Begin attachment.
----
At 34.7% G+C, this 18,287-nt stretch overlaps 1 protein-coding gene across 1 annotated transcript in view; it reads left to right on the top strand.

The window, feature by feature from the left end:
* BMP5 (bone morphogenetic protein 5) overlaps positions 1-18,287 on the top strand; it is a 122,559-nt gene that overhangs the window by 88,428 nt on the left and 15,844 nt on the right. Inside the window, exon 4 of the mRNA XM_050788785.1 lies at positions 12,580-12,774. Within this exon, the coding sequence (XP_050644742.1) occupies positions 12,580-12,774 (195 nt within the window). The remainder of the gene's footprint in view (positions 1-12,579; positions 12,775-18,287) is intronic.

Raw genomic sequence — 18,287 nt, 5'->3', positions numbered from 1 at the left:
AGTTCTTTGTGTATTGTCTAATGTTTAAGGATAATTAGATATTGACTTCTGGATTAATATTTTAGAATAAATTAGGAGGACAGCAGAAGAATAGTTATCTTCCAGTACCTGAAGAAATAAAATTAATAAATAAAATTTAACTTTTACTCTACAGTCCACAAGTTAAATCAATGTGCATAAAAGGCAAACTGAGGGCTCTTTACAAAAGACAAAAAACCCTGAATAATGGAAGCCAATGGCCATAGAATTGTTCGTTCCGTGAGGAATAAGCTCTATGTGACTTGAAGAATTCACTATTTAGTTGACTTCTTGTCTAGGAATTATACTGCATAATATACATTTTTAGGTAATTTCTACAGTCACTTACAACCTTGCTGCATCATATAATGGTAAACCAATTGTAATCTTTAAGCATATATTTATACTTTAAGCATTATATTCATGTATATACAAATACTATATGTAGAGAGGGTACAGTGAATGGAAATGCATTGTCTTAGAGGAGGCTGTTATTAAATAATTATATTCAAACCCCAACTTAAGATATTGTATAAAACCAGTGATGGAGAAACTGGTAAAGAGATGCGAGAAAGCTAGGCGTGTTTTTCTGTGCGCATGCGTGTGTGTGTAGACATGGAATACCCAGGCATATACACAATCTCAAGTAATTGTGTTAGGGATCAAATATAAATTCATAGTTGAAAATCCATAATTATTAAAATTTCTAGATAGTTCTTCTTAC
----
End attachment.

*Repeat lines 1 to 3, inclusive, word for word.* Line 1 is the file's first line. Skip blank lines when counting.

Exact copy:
At 34.7% G+C, this 18,287-nt stretch overlaps 1 protein-coding gene across 1 annotated transcript in view; it reads left to right on the top strand.

The window, feature by feature from the left end:
* BMP5 (bone morphogenetic protein 5) overlaps positions 1-18,287 on the top strand; it is a 122,559-nt gene that overhangs the window by 88,428 nt on the left and 15,844 nt on the right. Inside the window, exon 4 of the mRNA XM_050788785.1 lies at positions 12,580-12,774. Within this exon, the coding sequence (XP_050644742.1) occupies positions 12,580-12,774 (195 nt within the window). The remainder of the gene's footprint in view (positions 1-12,579; positions 12,775-18,287) is intronic.